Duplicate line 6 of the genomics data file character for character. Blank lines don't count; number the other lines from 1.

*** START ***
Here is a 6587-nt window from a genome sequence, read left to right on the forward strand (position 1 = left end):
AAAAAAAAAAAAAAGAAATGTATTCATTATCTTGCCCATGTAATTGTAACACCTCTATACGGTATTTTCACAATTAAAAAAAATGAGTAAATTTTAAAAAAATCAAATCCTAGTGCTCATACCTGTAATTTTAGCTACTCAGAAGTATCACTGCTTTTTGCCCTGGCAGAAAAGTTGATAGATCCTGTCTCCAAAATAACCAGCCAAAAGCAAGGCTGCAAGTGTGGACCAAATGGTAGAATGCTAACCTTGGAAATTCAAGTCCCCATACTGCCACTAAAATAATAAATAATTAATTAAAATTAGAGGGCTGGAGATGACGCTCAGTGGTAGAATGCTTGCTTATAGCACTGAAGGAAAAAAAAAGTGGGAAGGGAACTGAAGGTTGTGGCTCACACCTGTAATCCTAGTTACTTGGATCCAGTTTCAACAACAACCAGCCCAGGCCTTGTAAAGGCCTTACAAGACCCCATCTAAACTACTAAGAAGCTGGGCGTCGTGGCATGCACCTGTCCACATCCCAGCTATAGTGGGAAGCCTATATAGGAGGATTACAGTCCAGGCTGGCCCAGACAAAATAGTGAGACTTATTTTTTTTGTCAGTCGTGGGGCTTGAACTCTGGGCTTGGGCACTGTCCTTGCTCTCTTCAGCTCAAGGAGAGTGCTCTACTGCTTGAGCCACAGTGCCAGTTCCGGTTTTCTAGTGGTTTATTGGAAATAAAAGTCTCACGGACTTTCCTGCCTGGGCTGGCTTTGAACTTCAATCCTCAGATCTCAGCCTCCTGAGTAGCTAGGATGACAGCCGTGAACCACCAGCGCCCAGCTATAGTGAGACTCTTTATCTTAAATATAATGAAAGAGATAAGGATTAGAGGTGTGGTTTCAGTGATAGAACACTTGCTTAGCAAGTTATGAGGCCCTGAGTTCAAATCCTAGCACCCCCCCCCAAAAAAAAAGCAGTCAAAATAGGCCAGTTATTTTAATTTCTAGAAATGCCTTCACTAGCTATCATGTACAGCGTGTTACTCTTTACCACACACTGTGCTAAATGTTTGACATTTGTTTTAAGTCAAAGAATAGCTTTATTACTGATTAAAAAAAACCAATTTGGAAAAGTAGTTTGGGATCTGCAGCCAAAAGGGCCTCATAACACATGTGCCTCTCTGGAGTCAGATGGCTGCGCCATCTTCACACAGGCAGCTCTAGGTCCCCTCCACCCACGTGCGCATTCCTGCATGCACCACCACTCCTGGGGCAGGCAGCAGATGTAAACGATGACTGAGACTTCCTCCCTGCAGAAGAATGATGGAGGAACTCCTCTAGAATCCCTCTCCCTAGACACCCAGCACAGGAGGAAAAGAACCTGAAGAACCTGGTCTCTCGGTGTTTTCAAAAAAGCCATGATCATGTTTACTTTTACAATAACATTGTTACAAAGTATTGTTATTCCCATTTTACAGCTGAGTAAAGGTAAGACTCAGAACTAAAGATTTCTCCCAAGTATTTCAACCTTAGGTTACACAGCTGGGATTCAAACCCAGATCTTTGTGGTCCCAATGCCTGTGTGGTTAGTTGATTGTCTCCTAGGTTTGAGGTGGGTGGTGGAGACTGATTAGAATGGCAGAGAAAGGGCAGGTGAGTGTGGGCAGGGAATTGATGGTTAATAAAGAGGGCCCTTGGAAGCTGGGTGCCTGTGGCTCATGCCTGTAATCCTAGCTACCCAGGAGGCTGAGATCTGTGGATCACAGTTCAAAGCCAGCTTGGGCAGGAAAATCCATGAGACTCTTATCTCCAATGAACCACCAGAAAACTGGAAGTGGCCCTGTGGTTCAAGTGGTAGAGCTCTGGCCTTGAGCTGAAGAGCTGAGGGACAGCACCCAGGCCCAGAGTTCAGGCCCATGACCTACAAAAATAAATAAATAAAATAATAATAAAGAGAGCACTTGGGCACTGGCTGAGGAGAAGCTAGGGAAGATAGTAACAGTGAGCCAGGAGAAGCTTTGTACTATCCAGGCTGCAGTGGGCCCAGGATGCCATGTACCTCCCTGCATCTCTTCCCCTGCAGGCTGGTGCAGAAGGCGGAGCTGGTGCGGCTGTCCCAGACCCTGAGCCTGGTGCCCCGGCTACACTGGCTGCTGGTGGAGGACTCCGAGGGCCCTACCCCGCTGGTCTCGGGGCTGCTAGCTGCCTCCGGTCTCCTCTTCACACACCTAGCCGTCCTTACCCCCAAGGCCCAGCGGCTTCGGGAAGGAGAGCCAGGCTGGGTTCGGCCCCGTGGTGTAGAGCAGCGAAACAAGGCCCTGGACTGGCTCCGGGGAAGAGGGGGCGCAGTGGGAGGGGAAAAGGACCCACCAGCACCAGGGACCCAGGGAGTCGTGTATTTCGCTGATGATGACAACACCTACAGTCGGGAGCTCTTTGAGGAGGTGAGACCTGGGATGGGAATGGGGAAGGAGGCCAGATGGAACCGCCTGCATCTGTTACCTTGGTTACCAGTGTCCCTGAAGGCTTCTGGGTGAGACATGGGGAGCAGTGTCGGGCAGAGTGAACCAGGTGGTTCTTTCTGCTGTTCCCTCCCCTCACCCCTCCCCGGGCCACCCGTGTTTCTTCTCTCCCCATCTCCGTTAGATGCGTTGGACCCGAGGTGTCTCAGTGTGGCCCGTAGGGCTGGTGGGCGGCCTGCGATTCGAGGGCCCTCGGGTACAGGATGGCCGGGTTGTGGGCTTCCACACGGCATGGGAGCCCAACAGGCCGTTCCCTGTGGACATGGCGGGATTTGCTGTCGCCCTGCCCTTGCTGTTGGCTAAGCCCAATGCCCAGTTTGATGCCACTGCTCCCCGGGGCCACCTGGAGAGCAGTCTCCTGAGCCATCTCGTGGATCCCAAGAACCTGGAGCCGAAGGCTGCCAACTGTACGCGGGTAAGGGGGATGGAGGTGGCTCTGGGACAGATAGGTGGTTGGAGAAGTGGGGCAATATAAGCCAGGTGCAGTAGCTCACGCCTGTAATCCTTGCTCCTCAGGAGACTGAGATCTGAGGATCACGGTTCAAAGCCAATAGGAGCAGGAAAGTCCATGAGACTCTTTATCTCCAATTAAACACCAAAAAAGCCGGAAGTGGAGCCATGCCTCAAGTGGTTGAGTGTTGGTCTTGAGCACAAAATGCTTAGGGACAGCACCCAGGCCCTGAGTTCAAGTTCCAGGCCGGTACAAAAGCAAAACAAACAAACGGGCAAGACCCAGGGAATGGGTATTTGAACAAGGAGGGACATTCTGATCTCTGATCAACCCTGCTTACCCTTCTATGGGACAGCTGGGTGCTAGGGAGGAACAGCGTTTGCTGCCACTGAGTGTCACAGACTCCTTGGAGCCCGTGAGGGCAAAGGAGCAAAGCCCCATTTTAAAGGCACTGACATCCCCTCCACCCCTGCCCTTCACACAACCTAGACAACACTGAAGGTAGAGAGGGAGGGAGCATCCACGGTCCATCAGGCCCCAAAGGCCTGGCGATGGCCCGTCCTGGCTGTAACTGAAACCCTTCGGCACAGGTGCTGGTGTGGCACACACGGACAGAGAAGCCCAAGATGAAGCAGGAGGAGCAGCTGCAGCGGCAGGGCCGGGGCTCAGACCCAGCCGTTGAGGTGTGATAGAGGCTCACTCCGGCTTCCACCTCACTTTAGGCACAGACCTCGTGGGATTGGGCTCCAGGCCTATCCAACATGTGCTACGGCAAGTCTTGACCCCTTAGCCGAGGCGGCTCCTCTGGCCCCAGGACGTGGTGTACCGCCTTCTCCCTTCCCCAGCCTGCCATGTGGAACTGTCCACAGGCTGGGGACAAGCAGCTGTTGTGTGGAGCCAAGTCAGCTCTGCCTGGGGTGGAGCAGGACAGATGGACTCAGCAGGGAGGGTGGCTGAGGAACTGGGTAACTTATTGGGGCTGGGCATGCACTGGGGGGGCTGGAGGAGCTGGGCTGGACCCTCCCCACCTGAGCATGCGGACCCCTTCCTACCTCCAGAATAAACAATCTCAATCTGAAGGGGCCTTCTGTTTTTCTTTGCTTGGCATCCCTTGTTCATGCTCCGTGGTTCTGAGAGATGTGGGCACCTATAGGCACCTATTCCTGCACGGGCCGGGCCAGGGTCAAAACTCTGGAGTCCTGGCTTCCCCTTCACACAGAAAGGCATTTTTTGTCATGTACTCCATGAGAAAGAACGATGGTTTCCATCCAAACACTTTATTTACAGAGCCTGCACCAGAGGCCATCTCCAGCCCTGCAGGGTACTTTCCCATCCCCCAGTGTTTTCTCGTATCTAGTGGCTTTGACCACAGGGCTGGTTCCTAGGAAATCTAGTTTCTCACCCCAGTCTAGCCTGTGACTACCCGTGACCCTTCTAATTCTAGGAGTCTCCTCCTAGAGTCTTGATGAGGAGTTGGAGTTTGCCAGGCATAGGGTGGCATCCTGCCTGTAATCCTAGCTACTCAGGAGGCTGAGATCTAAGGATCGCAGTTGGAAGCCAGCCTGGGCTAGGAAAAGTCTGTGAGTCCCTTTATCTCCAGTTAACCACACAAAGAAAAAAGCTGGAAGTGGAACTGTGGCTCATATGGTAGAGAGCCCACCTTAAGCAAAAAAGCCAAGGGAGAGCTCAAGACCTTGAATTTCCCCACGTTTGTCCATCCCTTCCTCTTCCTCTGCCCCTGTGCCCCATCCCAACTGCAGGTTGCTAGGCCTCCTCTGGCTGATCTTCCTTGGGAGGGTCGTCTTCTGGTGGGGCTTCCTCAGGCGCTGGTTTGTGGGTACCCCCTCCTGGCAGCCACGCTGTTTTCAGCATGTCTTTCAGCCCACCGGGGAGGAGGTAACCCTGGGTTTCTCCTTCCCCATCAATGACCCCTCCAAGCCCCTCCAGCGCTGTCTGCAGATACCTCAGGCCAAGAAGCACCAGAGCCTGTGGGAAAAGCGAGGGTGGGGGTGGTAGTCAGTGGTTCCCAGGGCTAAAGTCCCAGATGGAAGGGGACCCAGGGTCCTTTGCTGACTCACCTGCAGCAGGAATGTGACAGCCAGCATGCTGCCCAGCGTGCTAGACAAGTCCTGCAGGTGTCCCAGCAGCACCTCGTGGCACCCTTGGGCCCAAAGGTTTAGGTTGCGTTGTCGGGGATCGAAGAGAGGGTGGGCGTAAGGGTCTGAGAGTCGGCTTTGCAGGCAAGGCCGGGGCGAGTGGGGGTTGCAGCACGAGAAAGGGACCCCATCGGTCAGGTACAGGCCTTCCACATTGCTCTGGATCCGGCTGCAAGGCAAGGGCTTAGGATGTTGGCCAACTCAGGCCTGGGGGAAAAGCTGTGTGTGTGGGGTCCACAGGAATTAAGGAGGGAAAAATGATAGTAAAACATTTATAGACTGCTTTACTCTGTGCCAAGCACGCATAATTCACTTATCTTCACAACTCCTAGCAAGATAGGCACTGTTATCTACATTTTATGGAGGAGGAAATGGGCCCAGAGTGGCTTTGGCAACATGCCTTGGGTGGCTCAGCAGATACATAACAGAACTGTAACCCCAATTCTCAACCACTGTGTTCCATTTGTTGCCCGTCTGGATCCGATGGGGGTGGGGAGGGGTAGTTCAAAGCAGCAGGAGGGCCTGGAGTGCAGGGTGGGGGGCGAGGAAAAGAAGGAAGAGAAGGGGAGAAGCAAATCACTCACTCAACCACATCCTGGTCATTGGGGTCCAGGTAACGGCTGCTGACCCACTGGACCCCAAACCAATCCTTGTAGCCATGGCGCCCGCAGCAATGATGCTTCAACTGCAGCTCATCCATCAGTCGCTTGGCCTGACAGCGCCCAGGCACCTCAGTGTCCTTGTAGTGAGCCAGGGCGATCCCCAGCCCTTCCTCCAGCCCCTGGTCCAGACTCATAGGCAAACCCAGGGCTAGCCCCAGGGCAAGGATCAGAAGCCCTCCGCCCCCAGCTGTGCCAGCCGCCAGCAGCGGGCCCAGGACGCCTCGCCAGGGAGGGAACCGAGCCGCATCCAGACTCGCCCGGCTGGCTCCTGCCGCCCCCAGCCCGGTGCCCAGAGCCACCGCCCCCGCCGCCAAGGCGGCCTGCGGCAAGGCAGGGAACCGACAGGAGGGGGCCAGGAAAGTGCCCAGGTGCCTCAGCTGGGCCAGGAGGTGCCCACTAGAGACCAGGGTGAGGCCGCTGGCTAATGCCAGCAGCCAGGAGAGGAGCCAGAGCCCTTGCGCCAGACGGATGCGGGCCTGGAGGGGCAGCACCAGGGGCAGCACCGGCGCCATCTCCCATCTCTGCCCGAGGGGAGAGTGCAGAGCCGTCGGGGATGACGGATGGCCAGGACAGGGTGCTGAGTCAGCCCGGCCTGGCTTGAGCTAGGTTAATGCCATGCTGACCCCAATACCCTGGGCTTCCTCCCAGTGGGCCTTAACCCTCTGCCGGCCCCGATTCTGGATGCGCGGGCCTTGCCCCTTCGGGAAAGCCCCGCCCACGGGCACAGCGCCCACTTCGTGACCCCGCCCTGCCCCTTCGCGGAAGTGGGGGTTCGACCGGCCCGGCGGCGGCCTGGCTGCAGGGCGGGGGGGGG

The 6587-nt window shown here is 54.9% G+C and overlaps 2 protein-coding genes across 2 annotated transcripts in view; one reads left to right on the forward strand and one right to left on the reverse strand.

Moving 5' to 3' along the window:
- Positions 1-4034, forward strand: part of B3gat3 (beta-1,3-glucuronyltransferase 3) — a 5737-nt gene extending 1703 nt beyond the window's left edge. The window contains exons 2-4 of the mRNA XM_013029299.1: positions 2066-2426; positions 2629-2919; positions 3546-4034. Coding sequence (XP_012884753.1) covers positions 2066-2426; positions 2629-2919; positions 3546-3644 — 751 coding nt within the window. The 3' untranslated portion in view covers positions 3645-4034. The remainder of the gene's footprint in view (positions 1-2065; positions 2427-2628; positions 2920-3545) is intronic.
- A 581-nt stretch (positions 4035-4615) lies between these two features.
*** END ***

- A 581-nt stretch (positions 4035-4615) lies between these two features.